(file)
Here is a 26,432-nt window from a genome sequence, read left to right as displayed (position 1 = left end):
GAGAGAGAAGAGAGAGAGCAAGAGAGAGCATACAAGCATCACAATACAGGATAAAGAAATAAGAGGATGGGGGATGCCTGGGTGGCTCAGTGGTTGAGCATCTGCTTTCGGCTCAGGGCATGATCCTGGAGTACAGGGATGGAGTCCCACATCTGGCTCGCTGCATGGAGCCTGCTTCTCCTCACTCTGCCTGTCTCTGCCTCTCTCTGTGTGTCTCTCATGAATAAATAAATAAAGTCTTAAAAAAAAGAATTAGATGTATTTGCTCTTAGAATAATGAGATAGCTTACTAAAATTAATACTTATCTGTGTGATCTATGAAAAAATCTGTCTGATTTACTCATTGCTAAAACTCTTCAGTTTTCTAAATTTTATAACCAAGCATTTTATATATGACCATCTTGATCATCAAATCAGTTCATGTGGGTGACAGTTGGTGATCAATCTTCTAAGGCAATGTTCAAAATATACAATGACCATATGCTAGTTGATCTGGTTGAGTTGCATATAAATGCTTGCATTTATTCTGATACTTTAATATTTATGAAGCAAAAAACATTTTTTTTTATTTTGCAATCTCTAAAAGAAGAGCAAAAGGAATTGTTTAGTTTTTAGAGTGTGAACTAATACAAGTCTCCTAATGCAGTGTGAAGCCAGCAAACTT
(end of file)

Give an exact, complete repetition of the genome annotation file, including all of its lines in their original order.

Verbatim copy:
Here is a 26,432-nt window from a genome sequence, read left to right as displayed (position 1 = left end):
GAGAGAGAAGAGAGAGAGCAAGAGAGAGCATACAAGCATCACAATACAGGATAAAGAAATAAGAGGATGGGGGATGCCTGGGTGGCTCAGTGGTTGAGCATCTGCTTTCGGCTCAGGGCATGATCCTGGAGTACAGGGATGGAGTCCCACATCTGGCTCGCTGCATGGAGCCTGCTTCTCCTCACTCTGCCTGTCTCTGCCTCTCTCTGTGTGTCTCTCATGAATAAATAAATAAAGTCTTAAAAAAAAGAATTAGATGTATTTGCTCTTAGAATAATGAGATAGCTTACTAAAATTAATACTTATCTGTGTGATCTATGAAAAAATCTGTCTGATTTACTCATTGCTAAAACTCTTCAGTTTTCTAAATTTTATAACCAAGCATTTTATATATGACCATCTTGATCATCAAATCAGTTCATGTGGGTGACAGTTGGTGATCAATCTTCTAAGGCAATGTTCAAAATATACAATGACCATATGCTAGTTGATCTGGTTGAGTTGCATATAAATGCTTGCATTTATTCTGATACTTTAATATTTATGAAGCAAAAAACATTTTTTTTTATTTTGCAATCTCTAAAAGAAGAGCAAAAGGAATTGTTTAGTTTTTAGAGTGTGAACTAATACAAGTCTCCTAATGCAGTGTGAAGCCAGCAAACTT